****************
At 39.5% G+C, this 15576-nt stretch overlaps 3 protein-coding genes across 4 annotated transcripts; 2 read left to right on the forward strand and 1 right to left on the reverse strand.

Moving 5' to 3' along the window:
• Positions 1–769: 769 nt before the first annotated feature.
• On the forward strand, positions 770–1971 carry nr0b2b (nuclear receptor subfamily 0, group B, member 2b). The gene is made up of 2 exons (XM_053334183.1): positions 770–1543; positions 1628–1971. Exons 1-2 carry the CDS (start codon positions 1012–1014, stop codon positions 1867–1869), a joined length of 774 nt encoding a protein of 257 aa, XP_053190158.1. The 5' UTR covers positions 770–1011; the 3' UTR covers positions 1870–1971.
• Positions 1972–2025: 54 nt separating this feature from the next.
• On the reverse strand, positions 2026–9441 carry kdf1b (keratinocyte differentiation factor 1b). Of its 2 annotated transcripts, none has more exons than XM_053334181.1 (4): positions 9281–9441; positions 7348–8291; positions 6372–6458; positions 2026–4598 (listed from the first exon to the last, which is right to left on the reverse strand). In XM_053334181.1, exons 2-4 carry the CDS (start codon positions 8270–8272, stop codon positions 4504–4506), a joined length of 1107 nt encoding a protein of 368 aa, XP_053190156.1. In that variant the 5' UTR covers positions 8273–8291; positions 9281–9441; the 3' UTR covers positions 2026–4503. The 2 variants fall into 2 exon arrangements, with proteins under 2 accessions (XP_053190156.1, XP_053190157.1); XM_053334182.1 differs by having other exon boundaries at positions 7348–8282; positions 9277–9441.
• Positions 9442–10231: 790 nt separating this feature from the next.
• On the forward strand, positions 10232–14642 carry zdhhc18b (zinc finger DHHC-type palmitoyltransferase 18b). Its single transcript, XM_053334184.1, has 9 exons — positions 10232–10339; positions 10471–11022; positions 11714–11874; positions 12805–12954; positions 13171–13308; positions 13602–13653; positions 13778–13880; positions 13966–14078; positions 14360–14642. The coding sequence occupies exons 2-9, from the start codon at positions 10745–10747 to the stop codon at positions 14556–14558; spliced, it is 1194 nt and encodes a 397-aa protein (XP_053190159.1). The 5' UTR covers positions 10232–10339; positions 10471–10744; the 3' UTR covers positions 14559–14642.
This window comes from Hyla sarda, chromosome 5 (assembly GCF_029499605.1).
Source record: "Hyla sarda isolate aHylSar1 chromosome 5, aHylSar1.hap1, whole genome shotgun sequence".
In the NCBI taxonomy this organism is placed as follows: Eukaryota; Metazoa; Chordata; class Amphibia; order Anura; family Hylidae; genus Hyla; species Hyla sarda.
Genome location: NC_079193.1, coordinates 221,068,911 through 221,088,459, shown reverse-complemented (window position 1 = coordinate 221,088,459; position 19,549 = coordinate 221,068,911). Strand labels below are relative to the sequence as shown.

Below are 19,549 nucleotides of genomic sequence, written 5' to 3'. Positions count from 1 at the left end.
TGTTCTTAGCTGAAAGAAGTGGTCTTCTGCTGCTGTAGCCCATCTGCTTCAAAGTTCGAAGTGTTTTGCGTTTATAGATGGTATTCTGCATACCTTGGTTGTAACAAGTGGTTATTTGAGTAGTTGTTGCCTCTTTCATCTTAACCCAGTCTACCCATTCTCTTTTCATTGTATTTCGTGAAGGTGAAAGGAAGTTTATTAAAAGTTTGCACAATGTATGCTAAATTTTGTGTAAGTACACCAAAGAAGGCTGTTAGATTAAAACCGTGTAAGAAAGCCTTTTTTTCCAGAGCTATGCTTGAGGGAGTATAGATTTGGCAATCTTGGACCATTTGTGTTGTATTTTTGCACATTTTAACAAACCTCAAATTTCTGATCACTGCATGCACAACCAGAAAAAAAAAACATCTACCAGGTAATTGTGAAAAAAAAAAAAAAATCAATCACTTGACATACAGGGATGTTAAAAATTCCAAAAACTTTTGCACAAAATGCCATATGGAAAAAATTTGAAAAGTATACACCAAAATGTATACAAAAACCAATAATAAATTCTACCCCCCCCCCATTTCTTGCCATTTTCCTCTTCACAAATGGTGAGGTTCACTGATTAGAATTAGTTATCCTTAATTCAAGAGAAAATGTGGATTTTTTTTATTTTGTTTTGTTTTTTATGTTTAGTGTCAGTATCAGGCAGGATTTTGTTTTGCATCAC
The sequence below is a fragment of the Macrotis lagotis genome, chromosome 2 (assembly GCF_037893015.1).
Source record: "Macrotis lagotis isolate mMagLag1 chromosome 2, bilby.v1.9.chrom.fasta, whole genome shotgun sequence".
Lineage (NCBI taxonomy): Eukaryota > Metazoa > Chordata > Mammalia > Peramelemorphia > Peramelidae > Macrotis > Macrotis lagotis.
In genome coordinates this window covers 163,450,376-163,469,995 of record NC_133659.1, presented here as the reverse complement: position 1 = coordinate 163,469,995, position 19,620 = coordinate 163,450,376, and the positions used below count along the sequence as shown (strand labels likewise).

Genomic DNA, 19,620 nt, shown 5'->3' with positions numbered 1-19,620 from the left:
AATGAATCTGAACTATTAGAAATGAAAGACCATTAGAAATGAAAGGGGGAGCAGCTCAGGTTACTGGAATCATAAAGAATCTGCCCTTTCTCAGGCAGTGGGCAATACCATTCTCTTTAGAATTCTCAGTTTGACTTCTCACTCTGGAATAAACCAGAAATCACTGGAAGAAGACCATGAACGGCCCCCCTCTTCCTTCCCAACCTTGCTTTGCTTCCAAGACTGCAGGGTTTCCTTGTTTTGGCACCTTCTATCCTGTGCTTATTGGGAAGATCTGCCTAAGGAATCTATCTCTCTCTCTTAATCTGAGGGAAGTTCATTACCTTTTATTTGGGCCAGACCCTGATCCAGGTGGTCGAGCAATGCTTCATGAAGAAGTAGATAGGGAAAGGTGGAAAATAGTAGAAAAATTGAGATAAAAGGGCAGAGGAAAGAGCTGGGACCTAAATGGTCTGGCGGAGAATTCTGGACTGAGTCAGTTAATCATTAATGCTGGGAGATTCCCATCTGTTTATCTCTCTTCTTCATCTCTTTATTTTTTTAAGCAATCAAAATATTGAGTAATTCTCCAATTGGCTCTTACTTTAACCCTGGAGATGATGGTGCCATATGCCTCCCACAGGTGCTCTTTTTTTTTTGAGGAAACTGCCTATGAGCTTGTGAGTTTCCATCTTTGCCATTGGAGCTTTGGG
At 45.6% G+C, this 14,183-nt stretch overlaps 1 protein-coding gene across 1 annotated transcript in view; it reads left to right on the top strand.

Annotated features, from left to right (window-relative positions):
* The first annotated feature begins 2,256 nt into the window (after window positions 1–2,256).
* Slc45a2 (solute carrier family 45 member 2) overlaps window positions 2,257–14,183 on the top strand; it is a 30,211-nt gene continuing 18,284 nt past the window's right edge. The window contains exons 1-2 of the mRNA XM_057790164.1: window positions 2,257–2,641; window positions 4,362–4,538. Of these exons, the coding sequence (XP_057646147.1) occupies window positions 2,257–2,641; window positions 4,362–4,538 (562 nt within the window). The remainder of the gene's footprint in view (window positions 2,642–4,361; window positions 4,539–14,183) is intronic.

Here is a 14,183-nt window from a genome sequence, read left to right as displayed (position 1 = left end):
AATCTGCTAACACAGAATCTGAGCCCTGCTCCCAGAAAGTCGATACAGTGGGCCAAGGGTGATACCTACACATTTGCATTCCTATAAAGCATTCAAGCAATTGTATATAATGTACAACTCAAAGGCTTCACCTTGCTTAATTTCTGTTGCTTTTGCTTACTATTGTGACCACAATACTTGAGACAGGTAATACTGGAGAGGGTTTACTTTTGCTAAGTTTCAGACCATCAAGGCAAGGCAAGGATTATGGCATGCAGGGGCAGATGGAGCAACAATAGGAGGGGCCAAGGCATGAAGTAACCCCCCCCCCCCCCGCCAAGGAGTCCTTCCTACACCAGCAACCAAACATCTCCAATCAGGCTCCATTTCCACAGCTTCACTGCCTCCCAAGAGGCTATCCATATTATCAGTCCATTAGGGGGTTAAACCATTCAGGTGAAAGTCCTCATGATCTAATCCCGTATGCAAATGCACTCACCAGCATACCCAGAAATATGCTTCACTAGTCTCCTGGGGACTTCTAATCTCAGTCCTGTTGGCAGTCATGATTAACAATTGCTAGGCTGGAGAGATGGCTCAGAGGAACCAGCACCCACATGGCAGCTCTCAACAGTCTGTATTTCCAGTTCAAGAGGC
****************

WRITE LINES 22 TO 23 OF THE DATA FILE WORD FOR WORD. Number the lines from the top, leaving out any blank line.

Annotated features, from left to right (window-relative positions):
* The first annotated feature begins 2,256 nt into the window (after window positions 1–2,256).